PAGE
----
On 19 February 2019, the Sydney Morning Herald reported a motorcycle accident caused by animals on the road at Eltham Road near Lismore. The accident was described as a ‘freak collision’ between a motorcyclist and a cow although little more is known other than both the motor cyclist and the cow died in the collision. The photograph accompanying the story shows other cows in a paddock next to the road.

The facts of that accident prompt the question, who is liable when an accident occurs on a road involving a farm animal such as a cow or sheep?

Animals accidentally on the road

The owner of the land and the keeper of the livestock have a responsibility to keep livestock in the paddock and off the road which means making sure fences are an appropriate height, are well maintained and that gates are closed (and preferably locked if they front a main road). Farmers should regularly inspect the boundaries of the property and keep an eye out for stray stock.

Livestock are usually tagged or branded and if a collision occurs and the animal is killed or injured identifying the owner is often straightforward. How the animal escaped will need to be determined but the principle of res ipsa loquitor (the thing speaks for itself) might apply because domesticated and farm animals should not ordinarily be roaming the roads.

Animals escorted on the road

Animals can also be on the road deliberately. Long before b-double cattle trucks were invented, the only way to move cattle was to walk them from place to place (‘droving’ for you city slickers). In the 1920s my husband’s grandfather Rudolf Schmidt drove 1,000 beef cattle from the Alroy Downs Station in the Northern Territory 2,000 kms to Cunamulla in Queensland. Not a single beast was lost and in fact they picked up a cleanskin (unbranded therefore deemed unowned) along the way.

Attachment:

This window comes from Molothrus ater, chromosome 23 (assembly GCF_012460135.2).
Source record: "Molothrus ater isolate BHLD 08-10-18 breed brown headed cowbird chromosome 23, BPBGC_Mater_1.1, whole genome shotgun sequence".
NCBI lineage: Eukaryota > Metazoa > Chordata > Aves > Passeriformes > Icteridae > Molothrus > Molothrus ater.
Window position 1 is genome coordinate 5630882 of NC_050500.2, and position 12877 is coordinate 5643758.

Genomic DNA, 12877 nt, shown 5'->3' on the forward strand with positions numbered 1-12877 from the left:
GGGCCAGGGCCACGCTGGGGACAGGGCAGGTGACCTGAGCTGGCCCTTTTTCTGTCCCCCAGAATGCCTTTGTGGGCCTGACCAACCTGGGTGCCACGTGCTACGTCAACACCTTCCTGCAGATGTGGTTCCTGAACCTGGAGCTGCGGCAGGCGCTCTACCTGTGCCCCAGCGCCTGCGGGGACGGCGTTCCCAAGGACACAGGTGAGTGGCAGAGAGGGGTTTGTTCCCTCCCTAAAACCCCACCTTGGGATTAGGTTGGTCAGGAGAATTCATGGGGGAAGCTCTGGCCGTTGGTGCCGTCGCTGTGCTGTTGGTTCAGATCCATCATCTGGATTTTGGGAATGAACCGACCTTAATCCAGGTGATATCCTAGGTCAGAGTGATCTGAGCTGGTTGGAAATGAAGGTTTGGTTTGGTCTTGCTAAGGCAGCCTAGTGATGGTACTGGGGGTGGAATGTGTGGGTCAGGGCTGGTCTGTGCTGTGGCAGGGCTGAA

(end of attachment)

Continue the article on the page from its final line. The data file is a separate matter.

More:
Drovers on horseback with their trusty work dogs still escort animals from properties to sale yards or during drought they might take a mob along the side of the road or over government owned stock routes looking for feed. Livestock owners may own a property which straddles a road and may need to move animals from one side of their property to another. To do any of these things the farmer will need to apply for one of four types of stock permits under the Local Land Services Act 2013:

  • walking stock permit
  • grazing stock permit
  • roadside grazing stock permit
  • routine stock movement permit

Moving stock along or over a road requires care and a degree of vigilance. Farmers must erect signage before and after the mob of cattle or sheep being moved to warn of animals on the road. They may be restricted to moving their livestock at certain times of the day and might be required to secure them overnight with portable electric fences or similar.

Driving in the country also requires care and vigilance. Animals cannot be expected to keep a proper lookout and understand the road rules. They may be skittish and frightened of the loud noises emitted by your car and they can turn sharply and suddenly into your path. If you see a mob of sheep or cattle on or along the side of the road, slow down. If you spot a stray cow on the wrong side of the fence, slow down so that you can safely stop if something untoward happens.

The NSW Government’s motor accident injuries scheme provides income support and treatment and care benefits to people injured in a motor vehicle accident involved in a collision with animals on the road. The family of the motor cyclist who died near Lismore would be entitled to claim the reasonable costs of the funeral without having to prove how the accident happened and who (or what) caused it. Someone injured in an accident caused by a stray cow or sheep would be entitled to claim at least 26 weeks’ worth of treatment, care and lost income support and may also have a claim for lump sum damages against the property or livestock owner.

If you or anyone you know is injured has been injured in a car accident, you may be entitled to compensation. For more information, and to arrange a free, no-obligation assessment of your claim, please call Stacks Goudkamp on 1800 46 2359, or alternatively make an online enquiry

Written by Belinda Cassidy

Belinda Cassidy holds the position of Special Counsel at Stacks Goudkamp. She had previously held the position of Principal Claims Assessor at the State Insurance Regulatory Authority (SIRA) for 18 years, and currently holds an appointment as a Claims Assessor under the Motor Accidents Compensation Act.